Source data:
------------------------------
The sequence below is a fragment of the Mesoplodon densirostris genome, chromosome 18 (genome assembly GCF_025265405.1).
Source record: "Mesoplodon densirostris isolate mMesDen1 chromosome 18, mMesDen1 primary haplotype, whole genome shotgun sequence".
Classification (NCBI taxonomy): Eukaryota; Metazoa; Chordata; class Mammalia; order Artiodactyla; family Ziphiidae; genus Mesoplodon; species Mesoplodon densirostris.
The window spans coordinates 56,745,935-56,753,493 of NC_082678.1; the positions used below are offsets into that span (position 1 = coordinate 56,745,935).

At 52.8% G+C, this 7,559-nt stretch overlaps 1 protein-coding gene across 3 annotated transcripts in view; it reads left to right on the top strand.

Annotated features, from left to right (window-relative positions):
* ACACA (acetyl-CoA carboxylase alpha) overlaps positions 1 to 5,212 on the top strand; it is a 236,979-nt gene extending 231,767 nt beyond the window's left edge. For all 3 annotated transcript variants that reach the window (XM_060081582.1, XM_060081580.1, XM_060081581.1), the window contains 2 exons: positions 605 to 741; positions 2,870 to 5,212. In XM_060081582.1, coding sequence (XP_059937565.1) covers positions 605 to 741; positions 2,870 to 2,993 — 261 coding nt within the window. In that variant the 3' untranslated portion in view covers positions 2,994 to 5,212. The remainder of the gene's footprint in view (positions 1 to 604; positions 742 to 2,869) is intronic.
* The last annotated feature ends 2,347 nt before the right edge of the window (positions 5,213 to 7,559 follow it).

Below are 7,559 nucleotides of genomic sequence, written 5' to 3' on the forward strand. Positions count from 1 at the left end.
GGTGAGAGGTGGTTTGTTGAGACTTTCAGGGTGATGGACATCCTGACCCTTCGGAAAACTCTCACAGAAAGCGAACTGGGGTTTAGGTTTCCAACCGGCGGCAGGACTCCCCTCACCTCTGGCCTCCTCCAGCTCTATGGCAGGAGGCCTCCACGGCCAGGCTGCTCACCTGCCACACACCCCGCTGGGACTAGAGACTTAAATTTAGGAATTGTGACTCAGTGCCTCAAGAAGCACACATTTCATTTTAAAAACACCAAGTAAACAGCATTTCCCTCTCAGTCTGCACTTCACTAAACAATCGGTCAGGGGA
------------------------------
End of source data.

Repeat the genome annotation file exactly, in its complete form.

The sequence below is a fragment of the Mesoplodon densirostris genome, chromosome 18 (genome assembly GCF_025265405.1).
Source record: "Mesoplodon densirostris isolate mMesDen1 chromosome 18, mMesDen1 primary haplotype, whole genome shotgun sequence".
Classification (NCBI taxonomy): Eukaryota; Metazoa; Chordata; class Mammalia; order Artiodactyla; family Ziphiidae; genus Mesoplodon; species Mesoplodon densirostris.
The window spans coordinates 56,745,935-56,753,493 of NC_082678.1; the positions used below are offsets into that span (position 1 = coordinate 56,745,935).

At 52.8% G+C, this 7,559-nt stretch overlaps 1 protein-coding gene across 3 annotated transcripts in view; it reads left to right on the top strand.

Annotated features, from left to right (window-relative positions):
* ACACA (acetyl-CoA carboxylase alpha) overlaps positions 1 to 5,212 on the top strand; it is a 236,979-nt gene extending 231,767 nt beyond the window's left edge. For all 3 annotated transcript variants that reach the window (XM_060081582.1, XM_060081580.1, XM_060081581.1), the window contains 2 exons: positions 605 to 741; positions 2,870 to 5,212. In XM_060081582.1, coding sequence (XP_059937565.1) covers positions 605 to 741; positions 2,870 to 2,993 — 261 coding nt within the window. In that variant the 3' untranslated portion in view covers positions 2,994 to 5,212. The remainder of the gene's footprint in view (positions 1 to 604; positions 742 to 2,869) is intronic.
* The last annotated feature ends 2,347 nt before the right edge of the window (positions 5,213 to 7,559 follow it).

Below are 7,559 nucleotides of genomic sequence, written 5' to 3' on the forward strand. Positions count from 1 at the left end.
GGTGAGAGGTGGTTTGTTGAGACTTTCAGGGTGATGGACATCCTGACCCTTCGGAAAACTCTCACAGAAAGCGAACTGGGGTTTAGGTTTCCAACCGGCGGCAGGACTCCCCTCACCTCTGGCCTCCTCCAGCTCTATGGCAGGAGGCCTCCACGGCCAGGCTGCTCACCTGCCACACACCCCGCTGGGACTAGAGACTTAAATTTAGGAATTGTGACTCAGTGCCTCAAGAAGCACACATTTCATTTTAAAAACACCAAGTAAACAGCATTTCCCTCTCAGTCTGCACTTCACTAAACAATCGGTCAGGGGA